I was a teenager in the ’90s growing up in the Midwest of the United States and I remember the exact day and time when grunge single-handedly killed hair metal. It was during an episode of MTV’s Headbanger’s Ball and host Rikki Rachtman had just finished introducing Motley Crue’s “Don’t Go Away Mad” as the number one Skullcrusher of the week (yeah, I know). Rachtman declared to the viewers, “I have a new band from Seattle that I think you all are going to like, they are called Nirvana.” This was the nail in the coffin for bands like Poison and Warrant, but it paved the way for a new breed of rock ‘n’ roll.

While Nirvana, Soundgarden, and Alice in Chains owned the harder edge of the genre, there was room for a band to step in and bring a bit of soul to this new sound. That band would be Candlebox. Their debut self-titled record is arguably one of the best debuts of the era and it stood out from its peers because of one man, Kevin Martin. The first time I saw the band was during a promotion for Jolt Cola, an overly caffeinated drink that was all the rage with rebellious teenagers at the time. If you brought a bottle cap from the drink to the venue (the famed Mississippi Nights in this case) you could get in free.

There were about 20 people at the show that night as the album had just been released and it was just beginning to get traction. I remember the band being on stage but missing their singer, literally calling out to the crowd, “Has anyone seen our singer Kevin?” Several minutes later said singer comes waltzing through the crowd unassumingly as if he’s at his own house party with high school friends. Seconds later as he grabs the mic, history would change once again with one of the most electric and dynamic performances that I’ve seen.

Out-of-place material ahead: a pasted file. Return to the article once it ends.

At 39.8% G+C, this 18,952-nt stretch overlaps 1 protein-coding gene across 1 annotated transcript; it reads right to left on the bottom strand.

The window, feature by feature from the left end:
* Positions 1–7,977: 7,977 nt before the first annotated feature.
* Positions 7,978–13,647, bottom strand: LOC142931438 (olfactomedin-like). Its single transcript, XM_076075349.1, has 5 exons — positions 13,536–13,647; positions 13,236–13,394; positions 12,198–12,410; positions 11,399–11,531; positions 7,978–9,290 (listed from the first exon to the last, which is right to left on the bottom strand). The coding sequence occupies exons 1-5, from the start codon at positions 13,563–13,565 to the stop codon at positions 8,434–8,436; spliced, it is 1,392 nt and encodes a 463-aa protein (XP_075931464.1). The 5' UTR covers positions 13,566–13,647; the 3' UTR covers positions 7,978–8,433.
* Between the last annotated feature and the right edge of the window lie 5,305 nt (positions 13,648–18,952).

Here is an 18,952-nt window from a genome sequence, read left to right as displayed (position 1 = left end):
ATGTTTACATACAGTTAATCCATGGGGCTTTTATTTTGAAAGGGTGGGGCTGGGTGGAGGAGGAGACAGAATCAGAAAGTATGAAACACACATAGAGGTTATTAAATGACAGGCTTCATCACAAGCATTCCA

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TVD Live Shots: Deadland Ritual
at the O2 Islington Academy, 6/13

Who doesn’t love a proper rock ‘n’ roll supergroup? Especially when it’s made up of four people you never really thought would jam, let alone write songs and tour together. Say hello to Deadland Ritual, the new band featuring bassist Geezer Butler (Black Sabbath), guitarist Steve Stevens (Billy Idol, Michael Jackson), drummer Matt Sorum (Guns N’ Roses, The Cult, Velvet Revolver), and singer Franky Perez (Apocalyptica).

Even though these guys have only been together since December of last year, they’ve already written seven songs, played their debut gig in LA last month, and embarked on a European tour of select club dates and major festivals including Download and Hellfest. Filling out the setlist with various numbers from their past, Deadland Ritual is quickly building a fan base and looks to be setting itself up for a full-length record as well, but that remains to be seen. When I saw that the band would be stopping by the intimate O2 Academy in Islington on their way to play to tens of thousands at Download, I jumped on it.

I will say that I’m a bit partial to Steve Stevens and Matt Sorum only because they played with two of my favorite artists, The Cult and Billy Idol, respectively. Sorum’s not only one of the best dressed and most stylish musicians on the planet, but he’s also one hell of a drummer to boot. Then you have easily one of the most innovative guitarists on the planet with Stevens, the man who single handedly redefined what the word “tone” means for a new generation of guitar players. This is enough to pique my interest alone. Add a real metal icon in Geezer Butler to the line up, and you have a supergroup, along with the very capable vocal power of Franky Perez taking things up yet another notch.

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TVD Live Shots: James Walsh at Bush Hall, 5/30

Starsailor frontman James Walsh has just released his second solo record, Tiger on the Bridge. It’s one of the most beautiful records I’ve ever heard, and sees the celebrated UK-based singer-songwriter taking a page from the Americana playbook.